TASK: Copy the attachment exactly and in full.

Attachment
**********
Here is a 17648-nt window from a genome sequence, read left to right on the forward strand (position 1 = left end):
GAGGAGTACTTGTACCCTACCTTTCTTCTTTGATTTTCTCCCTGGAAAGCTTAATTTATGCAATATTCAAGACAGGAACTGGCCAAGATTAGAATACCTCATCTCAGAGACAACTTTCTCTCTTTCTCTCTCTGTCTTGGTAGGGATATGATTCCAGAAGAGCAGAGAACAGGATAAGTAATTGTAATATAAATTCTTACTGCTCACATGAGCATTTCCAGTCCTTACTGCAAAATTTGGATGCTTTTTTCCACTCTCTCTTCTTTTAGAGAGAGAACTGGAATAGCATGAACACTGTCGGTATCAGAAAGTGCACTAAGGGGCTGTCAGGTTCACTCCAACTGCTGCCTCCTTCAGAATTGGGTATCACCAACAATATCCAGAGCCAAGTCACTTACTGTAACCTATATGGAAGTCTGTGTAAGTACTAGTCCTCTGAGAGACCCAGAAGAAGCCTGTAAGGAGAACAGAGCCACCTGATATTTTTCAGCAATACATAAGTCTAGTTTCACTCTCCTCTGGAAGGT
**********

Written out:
Here is a 17648-nt window from a genome sequence, read left to right on the forward strand (position 1 = left end):
GAGGAGTACTTGTACCCTACCTTTCTTCTTTGATTTTCTCCCTGGAAAGCTTAATTTATGCAATATTCAAGACAGGAACTGGCCAAGATTAGAATACCTCATCTCAGAGACAACTTTCTCTCTTTCTCTCTCTGTCTTGGTAGGGATATGATTCCAGAAGAGCAGAGAACAGGATAAGTAATTGTAATATAAATTCTTACTGCTCACATGAGCATTTCCAGTCCTTACTGCAAAATTTGGATGCTTTTTTCCACTCTCTCTTCTTTTAGAGAGAGAACTGGAATAGCATGAACACTGTCGGTATCAGAAAGTGCACTAAGGGGCTGTCAGGTTCACTCCAACTGCTGCCTCCTTCAGAATTGGGTATCACCAACAATATCCAGAGCCAAGTCACTTACTGTAACCTATATGGAAGTCTGTGTAAGTACTAGTCCTCTGAGAGACCCAGAAGAAGCCTGTAAGGAGAACAGAGCCACCTGATATTTTTCAGCAATACATAAGTCTAGTTTCACTCTCCTCTGGAAGGT